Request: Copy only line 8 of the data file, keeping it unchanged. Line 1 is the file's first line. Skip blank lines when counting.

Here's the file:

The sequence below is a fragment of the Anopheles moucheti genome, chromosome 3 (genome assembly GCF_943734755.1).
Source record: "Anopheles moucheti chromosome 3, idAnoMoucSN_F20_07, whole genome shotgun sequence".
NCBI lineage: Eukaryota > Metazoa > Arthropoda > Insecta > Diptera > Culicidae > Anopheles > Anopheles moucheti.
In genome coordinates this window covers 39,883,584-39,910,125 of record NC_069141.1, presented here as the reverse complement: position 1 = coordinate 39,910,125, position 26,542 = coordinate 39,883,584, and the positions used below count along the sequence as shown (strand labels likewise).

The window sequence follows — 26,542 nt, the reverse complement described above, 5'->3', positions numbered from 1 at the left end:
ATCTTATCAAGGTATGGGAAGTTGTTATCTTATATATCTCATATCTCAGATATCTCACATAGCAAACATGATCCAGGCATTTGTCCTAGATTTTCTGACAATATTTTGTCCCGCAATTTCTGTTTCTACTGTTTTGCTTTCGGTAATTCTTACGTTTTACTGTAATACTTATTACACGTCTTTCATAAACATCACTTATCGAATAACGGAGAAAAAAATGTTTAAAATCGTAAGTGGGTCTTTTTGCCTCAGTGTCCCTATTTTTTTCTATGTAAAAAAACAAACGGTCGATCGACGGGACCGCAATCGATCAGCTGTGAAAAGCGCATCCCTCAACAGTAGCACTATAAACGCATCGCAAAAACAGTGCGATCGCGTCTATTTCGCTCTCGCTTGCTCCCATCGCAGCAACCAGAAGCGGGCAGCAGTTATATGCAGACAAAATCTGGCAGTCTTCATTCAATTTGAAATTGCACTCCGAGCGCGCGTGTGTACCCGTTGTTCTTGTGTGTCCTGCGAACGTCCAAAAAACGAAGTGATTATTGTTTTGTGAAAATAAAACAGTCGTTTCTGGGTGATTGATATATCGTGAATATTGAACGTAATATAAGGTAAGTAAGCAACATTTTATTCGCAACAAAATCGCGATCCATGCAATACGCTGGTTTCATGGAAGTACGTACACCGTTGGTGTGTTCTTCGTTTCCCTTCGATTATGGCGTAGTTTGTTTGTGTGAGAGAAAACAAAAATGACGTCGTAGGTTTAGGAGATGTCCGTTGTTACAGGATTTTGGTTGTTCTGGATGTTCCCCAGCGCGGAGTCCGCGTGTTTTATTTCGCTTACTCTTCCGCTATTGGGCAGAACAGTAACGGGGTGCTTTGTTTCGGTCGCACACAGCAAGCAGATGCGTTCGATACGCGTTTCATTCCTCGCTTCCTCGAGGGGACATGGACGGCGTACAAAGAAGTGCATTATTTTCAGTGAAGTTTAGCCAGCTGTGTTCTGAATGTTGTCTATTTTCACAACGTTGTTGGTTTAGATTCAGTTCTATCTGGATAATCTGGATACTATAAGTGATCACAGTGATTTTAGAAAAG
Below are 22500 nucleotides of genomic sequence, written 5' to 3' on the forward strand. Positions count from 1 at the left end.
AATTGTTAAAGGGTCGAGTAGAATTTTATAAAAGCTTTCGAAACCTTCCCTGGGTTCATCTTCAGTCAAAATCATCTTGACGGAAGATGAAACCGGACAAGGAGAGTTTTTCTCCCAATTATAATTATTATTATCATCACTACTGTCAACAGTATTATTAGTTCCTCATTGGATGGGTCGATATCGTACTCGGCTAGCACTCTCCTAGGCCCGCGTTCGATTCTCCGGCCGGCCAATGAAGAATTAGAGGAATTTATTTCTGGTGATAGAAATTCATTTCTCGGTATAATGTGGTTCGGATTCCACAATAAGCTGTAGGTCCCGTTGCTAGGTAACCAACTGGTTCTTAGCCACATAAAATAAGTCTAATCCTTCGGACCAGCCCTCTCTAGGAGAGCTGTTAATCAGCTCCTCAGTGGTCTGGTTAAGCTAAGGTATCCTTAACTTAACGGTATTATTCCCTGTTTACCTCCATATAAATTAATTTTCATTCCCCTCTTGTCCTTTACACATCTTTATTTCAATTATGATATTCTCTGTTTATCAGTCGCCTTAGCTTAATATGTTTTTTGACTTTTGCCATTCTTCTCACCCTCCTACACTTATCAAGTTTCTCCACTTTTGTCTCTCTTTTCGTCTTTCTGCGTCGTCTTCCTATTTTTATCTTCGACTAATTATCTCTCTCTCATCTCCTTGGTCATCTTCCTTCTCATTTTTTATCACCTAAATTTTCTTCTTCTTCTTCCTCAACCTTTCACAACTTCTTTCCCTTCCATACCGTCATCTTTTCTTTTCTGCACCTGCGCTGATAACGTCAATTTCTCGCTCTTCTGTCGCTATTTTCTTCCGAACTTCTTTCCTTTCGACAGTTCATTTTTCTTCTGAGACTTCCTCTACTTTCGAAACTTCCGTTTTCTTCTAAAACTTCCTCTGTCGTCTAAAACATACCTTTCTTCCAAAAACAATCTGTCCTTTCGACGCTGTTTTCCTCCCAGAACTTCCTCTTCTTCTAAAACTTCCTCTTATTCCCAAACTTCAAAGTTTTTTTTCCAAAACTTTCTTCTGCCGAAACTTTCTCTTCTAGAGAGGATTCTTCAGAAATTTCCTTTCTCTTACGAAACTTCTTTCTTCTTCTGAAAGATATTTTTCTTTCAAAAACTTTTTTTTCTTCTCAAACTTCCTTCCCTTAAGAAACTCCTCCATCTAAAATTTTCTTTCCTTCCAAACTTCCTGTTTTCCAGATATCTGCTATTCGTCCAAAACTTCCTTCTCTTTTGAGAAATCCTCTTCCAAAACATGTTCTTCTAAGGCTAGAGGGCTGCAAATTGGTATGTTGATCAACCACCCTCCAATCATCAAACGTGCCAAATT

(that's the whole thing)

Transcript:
AATTGTTAAAGGGTCGAGTAGAATTTTATAAAAGCTTTCGAAACCTTCCCTGGGTTCATCTTCAGTCAAAATCATCTTGACGGAAGATGAAACCGGACAAGGAGAGTTTTTCTCCCAATTATAATTATTATTATCATCACTACTGTCAACAGTATTATTAGTTCCTCATTGGATGGGTCGATATCGTACTCGGCTAGCACTCTCCTAGGCCCGCGTTCGATTCTCCGGCCGGCCAATGAAGAATTAGAGGAATTTATTTCTGGTGATAGAAATTCATTTCTCGGTATAATGTGGTTCGGATTCCACAATAAGCTGTAGGTCCCGTTGCTAGGTAACCAACTGGTTCTTAGCCACATAAAATAAGTCTAATCCTTCGGACCAGCCCTCTCTAGGAGAGCTGTTAATCAGCTCCTCAGTGGTCTGGTTAAGCTAAGGTATCCTTAACTTAACGGTATTATTCCCTGTTTACCTCCATATAAATTAATTTTCATTCCCCTCTTGTCCTTTACACATCTTTATTTCAATTATGATATTCTCTGTTTATCAGTCGCCTTAGCTTAATATGTTTTTTGACTTTTGCCATTCTTCTCACCCTCCTACACTTATCAAGTTTCTCCACTTTTGTCTCTCTTTTCGTCTTTCTGCGTCGTCTTCCTATTTTTATCTTCGACTAATTATCTCTCTCTCATCTCCTTGGTCATCTTCCTTCTCATTTTTTATCACCTAAATTTTCTTCTTCTTCTTCCTCAACCTTTCACAACTTCTTTCCCTTCCATACCGTCATCTTTTCTTTTCTGCACCTGCGCTGATAACGTCAATTTCTCGCTCTTCTGTCGCTATTTTCTTCCGAACTTCTTTCCTTTCGACAGTTCATTTTTCTTCTGAGACTTCCTCTACTTTCGAAACTTCCGTTTTCTTCTAAAACTTCCTCTGTCGTCTAAAACATACCTTTCTTCCAAAAACAATCTGTCCTTTCGACGCTGTTTTCCTCCCAGAACTTCCTCTTCTTCTAAAACTTCCTCTTATTCCCAAACTTCAAAGTTTTTTTTCCAAAACTTTCTTCTGCCGAAACTTTCTCTTCTAGAGAGGATTCTTCAGAAATTTCCTTTCTCTTACGAAACTTCTTTCTTCTTCTGAAAGATATTTTTCTTTCAAAAACTTTTTTTTCTTCTCAAACTTCCTTCCCTTAAGAAACTCCTCCATCTAAAATTTTCTTTCCTTCCAAACTTCCTGTTTTCCAGATATCTGCTATTCGTCCAAAACTTCCTTCTCTTTTGAGAAATCCTCTTCCAAAACATGTTCTTCTAAGGCTAGAGGGCTGCAAATTGGTATGTTGATCAACCACCCTCCAATCATCAAACGTGCCAAATT